news A new study has found that two thirds of Australians support the Federal Government’s National Broadband Network project, with most planning to connect to the network when it’s connected to their premises, as the project continues to experience high levels of popularity on a sustained basis over several years.
The study, entitled The Internet in Australia (and available online in full in PDF format), was published this month by Swinburne University of Technology’s ARC Centre of Excellence for Creative Industries and Innovation, and examined Australian attitudes to the Internet. It surveyed 1,001 Australians in 2011, with two thirds of that sample located in urban areas and one third in rural areas, including a mix between men and women and age groups ranging from 18 years and all the way up to retirement age. The study was part of a bigger investigation, the World Internet Project, which was initiated by researchers at the University of California.
Among other queries, the study asked those surveyed to respond to the following question: ‘Do you think the development of the National Broadband Network is a good idea?’ According to the report, 35 percent strongly agreed with the proposition, and 32 percent agreed. Some 13 percent sat in the middle with an answer of ‘neither’, while 13 percent disagreed, and 7 percent strongly disagreed.
A similar survey taken in 2009, when the NBN policy was in its infancy, found that a higher percentage – 43 percent – strongly afreed, while 32 percent agreed, 17 percent sat in the middle, and 5 percent and 4 percent disagreed and strongly disagreed respectively. This may indicate that the Coalition’s ongoing criticism of the NBN has had some impact on the project’s popularity, with the amount of Australians strongly agreeing with the project slipping, although the project as a whole remains popular with the majority of Australians.
A second question was asked: ‘Do you intend to connect to the NBN when it is available in your area?’ 32 percent said “definitely”, and a further 24 percent said “probably”, while seven percent said “possibly”. Seven percent said “probably not”, while 13 percent said “definitely not”. This represents the fact that the majority of Australians expect to connect to the NBN infrastructure when it’s rolled out in their area. However, it remains unclear whether those who do not plan to connect to the NBN were aware that Australia’s current copper telephony and broadband network is to be switched off as the NBN is deployed, as is the current HFC cable networks operated by Telstra and Optus, leaving users in most areas with little option but to connect to the NBN eventually, unless they wish to use mobile broadband networks (which offer reduced latency and bandwidth compared to the NBN’s fibre infrastructure) as their primary broadband connection.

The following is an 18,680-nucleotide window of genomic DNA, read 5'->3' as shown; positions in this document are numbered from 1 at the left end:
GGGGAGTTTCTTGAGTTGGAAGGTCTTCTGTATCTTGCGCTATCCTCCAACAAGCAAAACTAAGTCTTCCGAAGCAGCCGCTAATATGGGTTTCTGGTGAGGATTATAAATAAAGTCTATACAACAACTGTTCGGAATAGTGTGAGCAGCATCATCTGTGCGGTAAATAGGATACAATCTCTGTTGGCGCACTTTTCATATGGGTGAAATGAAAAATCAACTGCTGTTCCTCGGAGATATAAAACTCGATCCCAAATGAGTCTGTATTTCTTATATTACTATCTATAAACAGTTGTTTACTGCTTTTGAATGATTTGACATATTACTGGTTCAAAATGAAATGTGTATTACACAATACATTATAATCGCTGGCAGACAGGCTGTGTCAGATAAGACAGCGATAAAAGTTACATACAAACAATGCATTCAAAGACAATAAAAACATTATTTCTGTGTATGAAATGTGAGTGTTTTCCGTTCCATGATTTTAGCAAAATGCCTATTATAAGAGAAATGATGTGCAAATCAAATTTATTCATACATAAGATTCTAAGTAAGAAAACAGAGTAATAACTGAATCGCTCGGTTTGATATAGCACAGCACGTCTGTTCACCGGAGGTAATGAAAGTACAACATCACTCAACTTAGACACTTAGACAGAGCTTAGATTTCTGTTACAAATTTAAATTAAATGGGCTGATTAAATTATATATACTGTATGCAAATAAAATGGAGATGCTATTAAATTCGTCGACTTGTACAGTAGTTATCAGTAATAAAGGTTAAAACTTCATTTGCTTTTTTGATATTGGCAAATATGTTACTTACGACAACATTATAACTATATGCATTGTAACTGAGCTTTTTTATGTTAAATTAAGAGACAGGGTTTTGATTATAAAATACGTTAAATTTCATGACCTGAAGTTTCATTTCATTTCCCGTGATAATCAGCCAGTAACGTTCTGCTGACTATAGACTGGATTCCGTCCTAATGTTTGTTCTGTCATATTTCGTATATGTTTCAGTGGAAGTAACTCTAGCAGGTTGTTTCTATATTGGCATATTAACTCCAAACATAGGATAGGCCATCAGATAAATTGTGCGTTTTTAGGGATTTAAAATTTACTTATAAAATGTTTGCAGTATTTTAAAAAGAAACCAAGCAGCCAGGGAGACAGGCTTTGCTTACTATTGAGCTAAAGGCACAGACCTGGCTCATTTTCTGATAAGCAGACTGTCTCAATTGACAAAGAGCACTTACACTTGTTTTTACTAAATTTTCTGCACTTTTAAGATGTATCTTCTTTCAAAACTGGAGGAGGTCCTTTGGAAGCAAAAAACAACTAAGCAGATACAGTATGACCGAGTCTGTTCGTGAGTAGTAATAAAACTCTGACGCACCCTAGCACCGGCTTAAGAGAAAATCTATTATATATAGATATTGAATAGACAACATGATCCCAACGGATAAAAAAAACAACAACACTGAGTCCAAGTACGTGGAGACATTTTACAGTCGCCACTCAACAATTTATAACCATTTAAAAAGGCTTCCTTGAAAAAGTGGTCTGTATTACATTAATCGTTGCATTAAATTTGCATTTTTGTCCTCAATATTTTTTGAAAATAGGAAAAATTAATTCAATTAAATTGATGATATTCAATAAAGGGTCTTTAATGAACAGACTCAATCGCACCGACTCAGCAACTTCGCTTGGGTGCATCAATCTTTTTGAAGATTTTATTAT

“There is still strong support for the NBN,” the report stated. “Just over two thirds of Australians now think the development of Labor’s National Broadband Network is a good idea, down from three quarters in 2009 … there is wide agreement that the development of the NBN is a good idea.”
The news comes several months after an independent review commissioned by the Federal Government found that rural and regional Australian communities were strongly committed to the NBN, with a focus on maximising the potential of the infrastructure when it arrives in their area. The review’s findings echo a recent analysis of rural media coverage following the announcement of the three-year rollout plan for the NBN, which showed overwhelming demand for the infrastructure from a large number of rural and regional Australian communities, with many expressing disappointment that they had been left off the list for the NBN’s first few years.